A Lively Experiment

Notes on collections and events at the RIHS

Baby It’s Cold Outside

Lee_Blog_Image-2Last week I got a call from someone asking for the address of S. J. Perelman, cartoonist, screenwriter, parodist and all around funny guy, when he was growing up in Providence. I found his father, Joseph S. Perelman, owner of a dry goods business, in the 1919 city directory at 271 Chalkstone Ave., now a parking lot for Rego’s Auto Body. The caller seemed happy with this information as it confirmed for him that the family lived in Smith Hill, then a hub of Jewish immigrant families and businesses.

Today, having decided that something about winter would be appropriate for this week’s blog, I went to the stacks to look for a book- a zine, actually- called How to Stay Warm in the Winter. When Your Place is Drafty and Too Big to Heat and You Wanna Be Outside and You’re Really Cheap, by Dr. Tropical (2008). There in front of me was half a shelf of books by S.J. Perelman, including Baby it’s Cold Inside. Coincidence? Maybe. But I think he was calling me.

Yes, Sidney Joseph Perelman is one of our own. He was born in Brooklyn and died in New York City but for a decade or so in between he was a Rhode Islander. He went to Candace St. Elementary School and attended Brown University from 1921 to 1925 before heading to New York to make a name for himself.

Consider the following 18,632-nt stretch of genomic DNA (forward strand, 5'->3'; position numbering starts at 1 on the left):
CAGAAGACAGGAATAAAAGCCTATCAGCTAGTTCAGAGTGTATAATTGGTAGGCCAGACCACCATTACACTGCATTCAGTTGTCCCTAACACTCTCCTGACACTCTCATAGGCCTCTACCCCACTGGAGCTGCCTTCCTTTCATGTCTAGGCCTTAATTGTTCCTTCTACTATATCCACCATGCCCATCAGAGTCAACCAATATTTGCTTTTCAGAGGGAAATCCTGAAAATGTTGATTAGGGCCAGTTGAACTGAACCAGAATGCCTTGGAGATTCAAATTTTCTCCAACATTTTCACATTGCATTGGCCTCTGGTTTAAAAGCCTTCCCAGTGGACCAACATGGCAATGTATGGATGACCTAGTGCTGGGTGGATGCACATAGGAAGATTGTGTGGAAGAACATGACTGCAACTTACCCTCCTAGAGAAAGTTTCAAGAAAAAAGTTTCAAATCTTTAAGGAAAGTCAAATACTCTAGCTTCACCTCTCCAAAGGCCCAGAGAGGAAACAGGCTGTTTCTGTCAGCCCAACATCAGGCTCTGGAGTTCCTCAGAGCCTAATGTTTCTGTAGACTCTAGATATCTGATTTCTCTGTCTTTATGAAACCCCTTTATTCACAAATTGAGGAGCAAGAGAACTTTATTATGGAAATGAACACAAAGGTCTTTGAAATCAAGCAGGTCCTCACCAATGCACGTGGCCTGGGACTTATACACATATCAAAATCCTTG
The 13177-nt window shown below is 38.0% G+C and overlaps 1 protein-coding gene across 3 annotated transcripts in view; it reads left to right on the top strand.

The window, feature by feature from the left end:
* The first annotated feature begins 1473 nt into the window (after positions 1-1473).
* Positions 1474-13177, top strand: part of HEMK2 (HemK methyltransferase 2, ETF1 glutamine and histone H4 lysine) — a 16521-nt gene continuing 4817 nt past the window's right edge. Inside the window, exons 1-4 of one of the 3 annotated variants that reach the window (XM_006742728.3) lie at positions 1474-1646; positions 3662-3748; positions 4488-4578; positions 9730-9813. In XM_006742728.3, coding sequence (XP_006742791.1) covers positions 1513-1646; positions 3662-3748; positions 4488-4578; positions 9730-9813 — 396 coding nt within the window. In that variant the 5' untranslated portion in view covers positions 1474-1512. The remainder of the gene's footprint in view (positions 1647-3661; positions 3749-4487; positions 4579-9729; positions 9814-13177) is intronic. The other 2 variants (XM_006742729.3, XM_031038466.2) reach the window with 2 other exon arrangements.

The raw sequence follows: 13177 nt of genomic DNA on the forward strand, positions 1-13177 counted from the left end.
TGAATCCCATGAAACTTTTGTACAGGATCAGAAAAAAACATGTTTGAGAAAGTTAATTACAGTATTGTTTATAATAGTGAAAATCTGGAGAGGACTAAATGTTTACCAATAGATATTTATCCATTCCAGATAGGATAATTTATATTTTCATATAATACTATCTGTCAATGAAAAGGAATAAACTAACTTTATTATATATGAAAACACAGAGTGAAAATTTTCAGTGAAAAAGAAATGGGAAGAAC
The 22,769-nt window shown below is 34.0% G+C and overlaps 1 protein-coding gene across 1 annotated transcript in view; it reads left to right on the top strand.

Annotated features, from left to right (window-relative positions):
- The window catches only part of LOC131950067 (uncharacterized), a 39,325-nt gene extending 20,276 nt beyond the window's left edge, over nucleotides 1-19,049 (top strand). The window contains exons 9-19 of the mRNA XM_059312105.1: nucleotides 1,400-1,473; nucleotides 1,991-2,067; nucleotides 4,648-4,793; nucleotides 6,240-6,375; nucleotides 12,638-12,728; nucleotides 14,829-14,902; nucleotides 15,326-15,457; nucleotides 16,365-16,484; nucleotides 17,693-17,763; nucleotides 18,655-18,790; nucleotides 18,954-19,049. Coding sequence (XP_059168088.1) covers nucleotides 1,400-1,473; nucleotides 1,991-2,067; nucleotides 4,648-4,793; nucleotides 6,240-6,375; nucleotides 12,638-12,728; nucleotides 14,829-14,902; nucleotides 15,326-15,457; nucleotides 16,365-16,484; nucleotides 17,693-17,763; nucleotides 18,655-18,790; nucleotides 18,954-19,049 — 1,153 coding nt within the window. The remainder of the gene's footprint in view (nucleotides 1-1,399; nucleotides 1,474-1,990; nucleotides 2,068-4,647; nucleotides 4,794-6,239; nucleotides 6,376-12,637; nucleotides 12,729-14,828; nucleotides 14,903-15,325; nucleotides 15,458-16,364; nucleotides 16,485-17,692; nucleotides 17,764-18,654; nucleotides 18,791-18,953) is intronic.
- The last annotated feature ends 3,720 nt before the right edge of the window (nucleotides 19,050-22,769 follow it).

In addition to Baby it’s Cold Inside (1970), the Library’s cache of Perelman includes Keep it Crisp (1946), Westward Ha! (1948), Chicken Inspector No. 23 (1966), and Vinegar Puss (1977.) The titles alone had me in stitches. And choosing a cartoon to go with this post was not an easy task. Each one I looked at became my instant new favorite. I settled on the above, the frontispiece from That Old Gang O’ Mine (1984).

I’ll leave off with another taste of Perelman’s wit:

“Of [Acres and Pains], critics have been gracious enough to say that it is irradiated by a tenderness, a nobility of vision that recall Ella Wheeler Wilcox at her most glutinous. Throughout its pages resound the cheep of the junco, the croak of bullfrogs, and the wail of the oppidan who has been taken to the cleaners.”

— from the Introduction to
Part II of The Most of S. J. Perelman
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This entry was posted on 10 January 2013 by in Collection Notes, Object Thursdays and tagged , , .

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